Rapid viral testing in emergency department linked to lower antibiotic use
The results of a randomized clinical trial show that the use of a rapid, multi-pathogen respiratory panel (RP) in an emergency department (ED) was associated with a trend toward decreased antibiotic use, according to a study yesterday in Open Forum Infectious Diseases.
The trial, conducted by researchers at the University of California, Davis over 2 years, enrolled patients older than 12 months who visited a level 1 ED with symptoms of upper respiratory infection or influenza-like illness and randomly assigned them to receive either usual care plus rapid, multi-respiratory pathogen molecular testing or usual care alone. The primary outcome was antibiotic prescriptions, and secondary outcome included antiviral prescriptions, patient disposition, and length of stay.
Of the 191 patients enrolled in the trial, 93 were randomized to the RP group and 98 to usual care. Fifty-three (57%) of the patients in the RP test group had a virus detected and reported during the ED visit, compared with 7 (7%) in the usual care group; 20 patients (22%) in the RP group received antibiotics, compared with 33 (34%) of the usual care patients (-12 percentage points; 95% confidence interval [CI], -25 to 0.4). Nine of the patients in the RP group received antibiotics despite having a virus detected, but most either had a concomitant bacterial infection diagnosed clinically (8/9) or left the ED before test results were available (3/9).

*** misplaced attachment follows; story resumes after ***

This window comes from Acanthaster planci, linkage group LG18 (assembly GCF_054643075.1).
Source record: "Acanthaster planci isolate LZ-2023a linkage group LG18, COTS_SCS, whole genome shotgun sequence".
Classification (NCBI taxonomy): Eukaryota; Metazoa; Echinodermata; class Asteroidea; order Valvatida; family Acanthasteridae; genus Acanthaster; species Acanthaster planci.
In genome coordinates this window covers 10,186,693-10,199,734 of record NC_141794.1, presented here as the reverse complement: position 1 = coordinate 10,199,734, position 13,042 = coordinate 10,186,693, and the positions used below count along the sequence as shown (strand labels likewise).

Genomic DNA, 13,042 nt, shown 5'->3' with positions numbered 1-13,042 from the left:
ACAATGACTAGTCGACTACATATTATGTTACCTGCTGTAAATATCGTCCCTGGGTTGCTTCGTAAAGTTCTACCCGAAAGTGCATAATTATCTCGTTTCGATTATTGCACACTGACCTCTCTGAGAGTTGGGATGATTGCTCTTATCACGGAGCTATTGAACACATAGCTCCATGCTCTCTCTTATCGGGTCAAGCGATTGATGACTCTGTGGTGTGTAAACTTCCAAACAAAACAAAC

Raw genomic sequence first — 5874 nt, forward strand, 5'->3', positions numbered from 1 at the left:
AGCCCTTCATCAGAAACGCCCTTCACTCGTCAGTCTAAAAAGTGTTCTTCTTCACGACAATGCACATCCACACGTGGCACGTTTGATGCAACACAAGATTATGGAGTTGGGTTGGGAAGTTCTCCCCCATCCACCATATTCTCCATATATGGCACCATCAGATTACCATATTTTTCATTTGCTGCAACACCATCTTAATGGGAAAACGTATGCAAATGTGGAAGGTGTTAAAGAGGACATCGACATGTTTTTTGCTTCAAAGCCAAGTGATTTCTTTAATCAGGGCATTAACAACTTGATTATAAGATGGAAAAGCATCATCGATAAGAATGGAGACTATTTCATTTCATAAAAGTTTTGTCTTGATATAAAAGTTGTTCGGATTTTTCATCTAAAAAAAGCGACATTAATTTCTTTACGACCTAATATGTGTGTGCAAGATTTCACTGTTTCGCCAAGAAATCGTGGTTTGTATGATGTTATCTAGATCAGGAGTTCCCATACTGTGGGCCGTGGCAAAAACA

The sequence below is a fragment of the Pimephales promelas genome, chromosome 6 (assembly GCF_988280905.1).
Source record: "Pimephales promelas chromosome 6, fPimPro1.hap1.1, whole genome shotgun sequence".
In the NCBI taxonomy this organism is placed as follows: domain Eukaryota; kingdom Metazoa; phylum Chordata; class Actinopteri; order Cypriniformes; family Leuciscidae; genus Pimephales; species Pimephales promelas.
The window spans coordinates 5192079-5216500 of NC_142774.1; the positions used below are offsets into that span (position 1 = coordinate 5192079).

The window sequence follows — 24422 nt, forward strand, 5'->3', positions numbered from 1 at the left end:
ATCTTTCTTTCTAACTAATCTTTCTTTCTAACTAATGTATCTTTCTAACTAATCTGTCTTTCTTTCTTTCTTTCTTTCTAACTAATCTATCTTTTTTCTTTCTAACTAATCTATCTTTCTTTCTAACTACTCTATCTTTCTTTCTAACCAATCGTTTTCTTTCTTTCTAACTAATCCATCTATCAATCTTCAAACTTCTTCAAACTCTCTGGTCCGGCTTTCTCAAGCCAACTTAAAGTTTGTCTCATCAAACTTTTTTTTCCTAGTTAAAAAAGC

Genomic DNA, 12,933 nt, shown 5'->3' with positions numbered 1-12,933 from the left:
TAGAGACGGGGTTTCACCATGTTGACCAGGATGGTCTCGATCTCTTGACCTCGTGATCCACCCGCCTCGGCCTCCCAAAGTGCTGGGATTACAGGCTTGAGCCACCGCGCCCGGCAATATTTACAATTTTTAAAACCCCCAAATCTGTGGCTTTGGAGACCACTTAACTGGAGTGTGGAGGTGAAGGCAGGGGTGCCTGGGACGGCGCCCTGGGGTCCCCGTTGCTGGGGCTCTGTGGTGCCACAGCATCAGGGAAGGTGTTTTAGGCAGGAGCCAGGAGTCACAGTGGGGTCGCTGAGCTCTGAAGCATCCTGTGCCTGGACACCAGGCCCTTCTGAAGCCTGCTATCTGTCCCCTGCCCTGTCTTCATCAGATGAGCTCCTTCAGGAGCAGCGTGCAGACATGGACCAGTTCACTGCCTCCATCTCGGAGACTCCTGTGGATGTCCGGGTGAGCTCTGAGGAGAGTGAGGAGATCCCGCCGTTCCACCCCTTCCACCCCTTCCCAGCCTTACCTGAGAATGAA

A post-hoc analysis found that the reduction in antibiotic use was greater in children (-19 percentage points) versus adults (-9 percentage points). No differences were observed in antiviral use, length of stay, or disposition.
"The main effects of rapid RP testing in this study were to increase the proportion of patients with a lab-confirmed viral detection for clinical decision-making by 3-fold and reduce antibiotic prescription by about one third," the researchers write.